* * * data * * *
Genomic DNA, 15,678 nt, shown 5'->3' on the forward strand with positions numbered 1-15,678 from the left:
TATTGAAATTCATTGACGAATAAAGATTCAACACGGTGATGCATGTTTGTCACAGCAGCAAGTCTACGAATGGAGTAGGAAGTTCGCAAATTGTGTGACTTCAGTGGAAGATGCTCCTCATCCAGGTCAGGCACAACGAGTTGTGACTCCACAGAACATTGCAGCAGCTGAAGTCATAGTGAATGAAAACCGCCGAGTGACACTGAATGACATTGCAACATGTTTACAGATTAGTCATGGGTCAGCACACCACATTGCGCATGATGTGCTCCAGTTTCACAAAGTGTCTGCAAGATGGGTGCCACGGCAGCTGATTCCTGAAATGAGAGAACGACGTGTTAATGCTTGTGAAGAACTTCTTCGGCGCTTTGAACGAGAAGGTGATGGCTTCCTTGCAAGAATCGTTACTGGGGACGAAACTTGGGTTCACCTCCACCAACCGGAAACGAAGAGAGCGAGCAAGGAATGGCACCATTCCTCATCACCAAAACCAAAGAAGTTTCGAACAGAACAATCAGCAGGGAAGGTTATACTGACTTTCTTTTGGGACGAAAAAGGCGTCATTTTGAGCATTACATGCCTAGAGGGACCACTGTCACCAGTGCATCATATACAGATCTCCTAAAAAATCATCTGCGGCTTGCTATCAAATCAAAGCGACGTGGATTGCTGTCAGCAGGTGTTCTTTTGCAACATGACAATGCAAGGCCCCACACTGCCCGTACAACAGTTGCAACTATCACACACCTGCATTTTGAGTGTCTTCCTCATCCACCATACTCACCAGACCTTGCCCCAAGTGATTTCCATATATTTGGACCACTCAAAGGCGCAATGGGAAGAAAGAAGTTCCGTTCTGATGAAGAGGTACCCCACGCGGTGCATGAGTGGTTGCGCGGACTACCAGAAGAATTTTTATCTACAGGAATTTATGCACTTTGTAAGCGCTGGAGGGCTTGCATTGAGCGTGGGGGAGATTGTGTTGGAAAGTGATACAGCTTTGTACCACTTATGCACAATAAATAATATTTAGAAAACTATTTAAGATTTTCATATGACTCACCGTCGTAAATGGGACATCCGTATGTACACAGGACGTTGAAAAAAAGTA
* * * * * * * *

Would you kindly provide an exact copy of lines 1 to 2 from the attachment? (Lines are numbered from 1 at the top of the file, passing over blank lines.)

Genomic DNA, 15,678 nt, shown 5'->3' on the forward strand with positions numbered 1-15,678 from the left:
TATTGAAATTCATTGACGAATAAAGATTCAACACGGTGATGCATGTTTGTCACAGCAGCAAGTCTACGAATGGAGTAGGAAGTTCGCAAATTGTGTGACTTCAGTGGAAGATGCTCCTCATCCAGGTCAGGCACAACGAGTTGTGACTCCACAGAACATTGCAGCAGCTGAAGTCATAGTGAATGAAAACCGCCGAGTGACACTGAATGACATTGCAACATGTTTACAGATTAGTCATGGGTCAGCACACCACATTGCGCATGATGTGCTCCAGTTTCACAAAGTGTCTGCAAGATGGGTGCCACGGCAGCTGATTCCTGAAATGAGAGAACGACGTGTTAATGCTTGTGAAGAACTTCTTCGGCGCTTTGAACGAGAAGGTGATGGCTTCCTTGCAAGAATCGTTACTGGGGACGAAACTTGGGTTCACCTCCACCAACCGGAAACGAAGAGAGCGAGCAAGGAATGGCACCATTCCTCATCACCAAAACCAAAGAAGTTTCGAACAGAACAATCAGCAGGGAAGGTTATACTGACTTTCTTTTGGGACGAAAAAGGCGTCATTTTGAGCATTACATGCCTAGAGGGACCACTGTCACCAGTGCATCATATACAGATCTCCTAAAAAATCATCTGCGGCTTGCTATCAAATCAAAGCGACGTGGATTGCTGTCAGCAGGTGTTCTTTTGCAACATGACAATGCAAGGCCCCACACTGCCCGTACAACAGTTGCAACTATCACACACCTGCATTTTGAGTGTCTTCCTCATCCACCATACTCACCAGACCTTGCCCCAAGTGATTTCCATATATTTGGACCACTCAAAGGCGCAATGGGAAGAAAGAAGTTCCGTTCTGATGAAGAGGTACCCCACGCGGTGCATGAGTGGTTGCGCGGACTACCAGAAGAATTTTTATCTACAGGAATTTATGCACTTTGTAAGCGCTGGAGGGCTTGCATTGAGCGTGGGGGAGATTGTGTTGGAAAGTGATACAGCTTTGTACCACTTATGCACAATAAATAATATTTAGAAAACTATTTAAGATTTTCATATGACTCACCGTCGTAAATGGGACATCCGTATGTACACAGGACGTTGAAAAAAAGTA